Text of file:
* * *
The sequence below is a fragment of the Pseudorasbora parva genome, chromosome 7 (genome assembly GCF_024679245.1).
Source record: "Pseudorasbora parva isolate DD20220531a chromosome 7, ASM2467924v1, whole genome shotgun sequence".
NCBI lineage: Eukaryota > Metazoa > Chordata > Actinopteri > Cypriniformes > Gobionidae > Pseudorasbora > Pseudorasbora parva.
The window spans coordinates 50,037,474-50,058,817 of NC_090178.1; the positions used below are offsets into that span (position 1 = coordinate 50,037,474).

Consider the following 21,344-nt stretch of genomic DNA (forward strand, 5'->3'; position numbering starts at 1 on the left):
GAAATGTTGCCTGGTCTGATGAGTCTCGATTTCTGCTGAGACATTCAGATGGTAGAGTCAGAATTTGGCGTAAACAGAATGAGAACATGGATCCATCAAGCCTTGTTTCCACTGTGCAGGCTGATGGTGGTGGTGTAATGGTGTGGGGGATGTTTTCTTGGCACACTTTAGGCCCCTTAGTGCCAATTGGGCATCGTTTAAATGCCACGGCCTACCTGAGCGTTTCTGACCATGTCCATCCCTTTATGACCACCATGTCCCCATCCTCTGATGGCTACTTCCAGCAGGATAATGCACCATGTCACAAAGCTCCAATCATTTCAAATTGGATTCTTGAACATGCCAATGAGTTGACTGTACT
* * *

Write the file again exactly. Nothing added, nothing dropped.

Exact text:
The sequence below is a fragment of the Pseudorasbora parva genome, chromosome 7 (genome assembly GCF_024679245.1).
Source record: "Pseudorasbora parva isolate DD20220531a chromosome 7, ASM2467924v1, whole genome shotgun sequence".
NCBI lineage: Eukaryota > Metazoa > Chordata > Actinopteri > Cypriniformes > Gobionidae > Pseudorasbora > Pseudorasbora parva.
The window spans coordinates 50,037,474-50,058,817 of NC_090178.1; the positions used below are offsets into that span (position 1 = coordinate 50,037,474).

Consider the following 21,344-nt stretch of genomic DNA (forward strand, 5'->3'; position numbering starts at 1 on the left):
GAAATGTTGCCTGGTCTGATGAGTCTCGATTTCTGCTGAGACATTCAGATGGTAGAGTCAGAATTTGGCGTAAACAGAATGAGAACATGGATCCATCAAGCCTTGTTTCCACTGTGCAGGCTGATGGTGGTGGTGTAATGGTGTGGGGGATGTTTTCTTGGCACACTTTAGGCCCCTTAGTGCCAATTGGGCATCGTTTAAATGCCACGGCCTACCTGAGCGTTTCTGACCATGTCCATCCCTTTATGACCACCATGTCCCCATCCTCTGATGGCTACTTCCAGCAGGATAATGCACCATGTCACAAAGCTCCAATCATTTCAAATTGGATTCTTGAACATGCCAATGAGTTGACTGTACT